Community Journals recently sat down with Baldridge and acquired one of his works entitled “Joy.” The process involved a Macbook computer, an iPad and a digital wallet (required to trade in NFTs). It took less than 30 minutes for Baldridge to “mint” his artwork, that is, to assign the work a unique blockchain identity, and to transfer the resulting NFT to Community Journals.
The digital wallet is necessary because that is what produces the unique identifier that gets attached to an NFT’s blockchain to prove both who made it originally and who owns it.
Baldridge explains that by making his original artwork NFTs, he will receive a small percentage from each transaction any time one of them is sold. Haynes says this aspect is one of the driving forces behind artists turning to the world of NFTs.
Dylan Flasky, an NFT marketing consultant in Greenville who is working with Baldridge on another project, says the world of NFT art is growing explosively.
“People are looking for the artists they really believe in,” Flasky says.
As an example, he points to Foundation, an NFT art auction site that in the past six months grew from about 6,000 collections to more than 15,000 today. Flasky explains that one of the things driving excitement about the emerging NFT art market is finding artists who, in 50 or 100 years, will be considered the digital equivalent of a Picasso or Warhol.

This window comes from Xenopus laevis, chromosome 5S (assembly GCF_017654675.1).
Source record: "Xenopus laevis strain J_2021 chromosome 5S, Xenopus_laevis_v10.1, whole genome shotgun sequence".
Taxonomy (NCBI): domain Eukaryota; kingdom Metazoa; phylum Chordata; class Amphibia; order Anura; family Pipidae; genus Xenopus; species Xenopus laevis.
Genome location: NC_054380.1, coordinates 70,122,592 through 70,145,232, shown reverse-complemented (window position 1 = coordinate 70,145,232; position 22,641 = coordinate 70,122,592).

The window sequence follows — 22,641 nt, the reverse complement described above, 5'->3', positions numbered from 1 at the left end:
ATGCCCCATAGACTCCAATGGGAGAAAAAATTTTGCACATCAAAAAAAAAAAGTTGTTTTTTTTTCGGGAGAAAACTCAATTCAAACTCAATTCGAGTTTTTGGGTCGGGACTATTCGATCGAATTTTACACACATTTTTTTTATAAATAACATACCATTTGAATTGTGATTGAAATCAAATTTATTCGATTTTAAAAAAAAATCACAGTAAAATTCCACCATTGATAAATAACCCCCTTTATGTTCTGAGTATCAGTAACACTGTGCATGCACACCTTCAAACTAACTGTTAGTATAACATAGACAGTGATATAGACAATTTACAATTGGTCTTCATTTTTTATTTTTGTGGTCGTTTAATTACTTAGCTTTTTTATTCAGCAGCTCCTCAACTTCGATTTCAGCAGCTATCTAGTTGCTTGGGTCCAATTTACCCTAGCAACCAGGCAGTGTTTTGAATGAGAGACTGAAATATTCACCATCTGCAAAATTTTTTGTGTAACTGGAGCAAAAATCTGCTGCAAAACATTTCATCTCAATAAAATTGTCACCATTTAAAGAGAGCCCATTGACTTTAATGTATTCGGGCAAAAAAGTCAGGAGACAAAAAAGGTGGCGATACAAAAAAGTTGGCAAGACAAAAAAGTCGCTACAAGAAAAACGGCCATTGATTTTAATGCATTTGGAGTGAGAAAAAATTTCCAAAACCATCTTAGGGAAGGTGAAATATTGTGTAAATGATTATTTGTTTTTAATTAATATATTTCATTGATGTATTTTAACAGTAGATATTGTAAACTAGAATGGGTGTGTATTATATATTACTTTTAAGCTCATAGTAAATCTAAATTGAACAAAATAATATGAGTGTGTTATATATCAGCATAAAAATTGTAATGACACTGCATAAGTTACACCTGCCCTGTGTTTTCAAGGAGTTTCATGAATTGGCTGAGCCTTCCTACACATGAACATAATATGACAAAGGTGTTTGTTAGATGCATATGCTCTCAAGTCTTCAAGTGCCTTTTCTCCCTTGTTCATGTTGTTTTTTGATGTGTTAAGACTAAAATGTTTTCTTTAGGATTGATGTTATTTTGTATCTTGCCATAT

This highlights one of the fundamental challenges in assessing an NFT as an investment: how do you determine its value?
Do NFTs have a future?
NFTs are such a recent phenomenon that assessing their staying power is difficult at best, says Clemson University economics professor and BB&T scholar Jerry Dwyer, a former vice president of the Federal Reserve Bank of Atlanta and founding director of the Center for Financial Innovation and Stability.
“I think [NFTs are] unexplored territory,” Dwyer says. “Where it’s going to go and whether it’s a passing fad remains to be seen.”
He says NFTs are highly speculative and while some are being sold for millions of dollars, the vast majority do not sell or sell for prices barely high enough to cover the cost of their creation. The issue comes down to collectibility, he says.
For the sake of comparison, Dwyer points to the world of cars. The very first car off the assembly line would be more valuable to collectors than the second or subsequent models, even if they are identical, because it was first.
Dwyer also says an NFT’s uniqueness is also an important consideration. By the same token that a collectible like a car might have its value augmented by being owned by someone famous or notable, an NFT could gain value in the same way. The difference is the NFT’s chain of ownership is recorded in its blockchain.